- It causes stress. This is because microaggressions are usually subtle and therefore confusing. They consume cognitive resources because targets cannot distinguish whether the affront was due to racism or some other implicit bias, actual poor performance, or the aggressor just having a bad day. This can disrupt sleep and increase stress hormones. On the job, microaggression signals an unsafe environment, triggering psychological and physiological responses (even if there is no open conflict). They are ‘harder to shake off’; overt racism can be easily identified and dismissed, especially if it comes from a complete stranger (source: apa.org).
- These sort of stressors can pile up as ‘injuries to the psyche’, and result in “everything from depression, fatigue, and anger to physical ailments such as chronic infections, thyroid problems, and high blood pressure” (source: news.harvard.edu).
- One study links microaggression to suicidal risk among young adults of color (source: pcom.edu).
- Targets can often find themselves in a ‘catch 22’ – if they address the microaggression, the perpetrator is likely to deny any malintent or bias. Targets may find themselves labeled as ‘overly sensitive’, ‘angry’, or ‘paranoid’ as a result. They may even experience retaliation or further exclusion. However, if they don’t address the microaggression, the issue festers internally, “taking a huge emotional toll” (source: PsychologyToday.com).
- Research shows additional detrimental effects on people of color.
4. There are healthy ways to deal with microaggression.
Here is a list of examples of messages or behaviors that could make people feel marginalized. Once you know what you are looking for, you can take the appropriate next steps:
If you’re white, and an observer
Remember that your perspective may be taken more seriously as a ‘neutral third party’, so speaking up has extra value. People of color (and women) will appreciate you being an ally. Instead of trying to speak on their behalf, though, share your own perspective. For example, “That is hurtful. I think her comments are valid. I would like to hear what she has to say”, etc. Microaggression perpetuates implicit biases, and calling it out helps dismantle ideologies that contribute to injustice.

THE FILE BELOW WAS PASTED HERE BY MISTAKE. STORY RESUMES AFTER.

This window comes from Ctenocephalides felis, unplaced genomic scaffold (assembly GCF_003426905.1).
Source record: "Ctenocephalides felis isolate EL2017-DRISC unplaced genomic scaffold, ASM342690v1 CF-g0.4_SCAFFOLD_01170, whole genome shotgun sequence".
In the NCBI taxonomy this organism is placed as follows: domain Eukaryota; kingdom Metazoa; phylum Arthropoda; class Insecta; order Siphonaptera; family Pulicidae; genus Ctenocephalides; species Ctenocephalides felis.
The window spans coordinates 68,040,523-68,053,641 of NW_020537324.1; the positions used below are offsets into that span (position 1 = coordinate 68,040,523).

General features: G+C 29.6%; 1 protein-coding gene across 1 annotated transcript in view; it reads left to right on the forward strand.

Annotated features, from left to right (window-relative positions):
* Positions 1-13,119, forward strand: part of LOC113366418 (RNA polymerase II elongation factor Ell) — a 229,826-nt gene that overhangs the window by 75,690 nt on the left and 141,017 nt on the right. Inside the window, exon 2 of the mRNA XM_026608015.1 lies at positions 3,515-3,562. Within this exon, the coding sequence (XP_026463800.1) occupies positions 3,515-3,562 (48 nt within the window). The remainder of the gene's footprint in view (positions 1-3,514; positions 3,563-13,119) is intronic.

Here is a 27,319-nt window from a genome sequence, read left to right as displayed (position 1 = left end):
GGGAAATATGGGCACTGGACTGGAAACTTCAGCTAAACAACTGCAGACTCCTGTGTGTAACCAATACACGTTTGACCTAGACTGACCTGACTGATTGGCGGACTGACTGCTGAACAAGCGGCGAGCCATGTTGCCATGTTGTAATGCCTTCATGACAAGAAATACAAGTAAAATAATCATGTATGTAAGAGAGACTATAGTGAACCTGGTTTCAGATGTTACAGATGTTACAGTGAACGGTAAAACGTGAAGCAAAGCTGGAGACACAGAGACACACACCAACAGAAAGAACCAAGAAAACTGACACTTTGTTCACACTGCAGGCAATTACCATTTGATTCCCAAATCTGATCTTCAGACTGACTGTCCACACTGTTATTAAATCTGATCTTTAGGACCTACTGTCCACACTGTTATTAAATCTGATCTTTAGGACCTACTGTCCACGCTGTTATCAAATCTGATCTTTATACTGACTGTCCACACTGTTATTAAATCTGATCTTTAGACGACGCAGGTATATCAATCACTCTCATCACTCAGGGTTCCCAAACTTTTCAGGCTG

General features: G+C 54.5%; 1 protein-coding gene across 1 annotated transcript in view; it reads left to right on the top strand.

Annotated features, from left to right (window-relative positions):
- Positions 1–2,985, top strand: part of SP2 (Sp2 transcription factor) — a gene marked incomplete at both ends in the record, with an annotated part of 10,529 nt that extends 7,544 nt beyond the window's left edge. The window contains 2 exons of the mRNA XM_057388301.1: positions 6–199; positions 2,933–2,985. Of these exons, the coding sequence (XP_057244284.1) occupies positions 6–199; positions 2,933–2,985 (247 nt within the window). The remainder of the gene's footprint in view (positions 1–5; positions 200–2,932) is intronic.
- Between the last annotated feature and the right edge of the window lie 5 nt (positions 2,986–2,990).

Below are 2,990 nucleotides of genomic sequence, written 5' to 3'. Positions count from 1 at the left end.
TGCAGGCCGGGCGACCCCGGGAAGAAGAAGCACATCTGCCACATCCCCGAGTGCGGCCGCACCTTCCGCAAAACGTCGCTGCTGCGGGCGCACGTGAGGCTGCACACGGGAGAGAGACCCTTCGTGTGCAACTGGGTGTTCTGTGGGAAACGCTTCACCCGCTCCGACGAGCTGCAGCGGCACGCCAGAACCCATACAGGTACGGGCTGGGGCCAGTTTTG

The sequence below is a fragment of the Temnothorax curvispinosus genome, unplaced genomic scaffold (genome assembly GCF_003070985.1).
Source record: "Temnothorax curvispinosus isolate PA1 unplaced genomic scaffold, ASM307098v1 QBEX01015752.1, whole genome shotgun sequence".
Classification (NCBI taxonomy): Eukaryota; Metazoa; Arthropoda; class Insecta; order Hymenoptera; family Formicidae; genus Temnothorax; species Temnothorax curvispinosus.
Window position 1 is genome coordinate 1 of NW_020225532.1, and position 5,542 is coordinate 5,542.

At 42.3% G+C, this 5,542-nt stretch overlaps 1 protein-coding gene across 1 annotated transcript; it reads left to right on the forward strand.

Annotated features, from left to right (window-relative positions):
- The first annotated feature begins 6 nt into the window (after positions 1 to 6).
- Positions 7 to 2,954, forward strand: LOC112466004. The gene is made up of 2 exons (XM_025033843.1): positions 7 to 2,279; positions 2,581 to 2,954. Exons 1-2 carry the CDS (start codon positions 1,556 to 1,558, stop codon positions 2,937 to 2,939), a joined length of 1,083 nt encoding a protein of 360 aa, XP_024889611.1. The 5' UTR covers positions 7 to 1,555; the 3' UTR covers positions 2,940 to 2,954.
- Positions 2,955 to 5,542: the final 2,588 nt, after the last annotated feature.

If you are on the receiving end
You may choose to address the issue directly with the micro-aggressor. If you work with them regularly, consider planning your conversation (maybe with the help of a friend) and either scheduling for a later date or addressing it when you can find a private moment. Share the underlying message you received and how it made you feel. It may help to bring in an ally or take it up with another party who can hold them accountable (such as their supervisor) if you don’t think a one-on-one discussion will be productive. Whether you choose to address it or not, be sure to talk it out with friends, counteract the negative emotions with self-care, or employ other coping strategies.
If someone is calling you out for microaggression
(Or bravo! you realize after the fact on your own), it’s going to be okay. Remember that everyone carries implicit biases. It is wrong, however, to make people feel excluded or inferior, even if you have good intentions. Resist the urge to get defensive. Take the time to listen, learn a new perspective, and apologize (we wrote a whole blog about this) – you’ll build stronger relationships, and find yourself (and your organization) growing!
Microaggressions still happen (even if by accident), and they take a toll on individuals, corporations, and society as a whole. If we stay informed and take action when necessary, we are helping make this world a better place for ourselves and our children!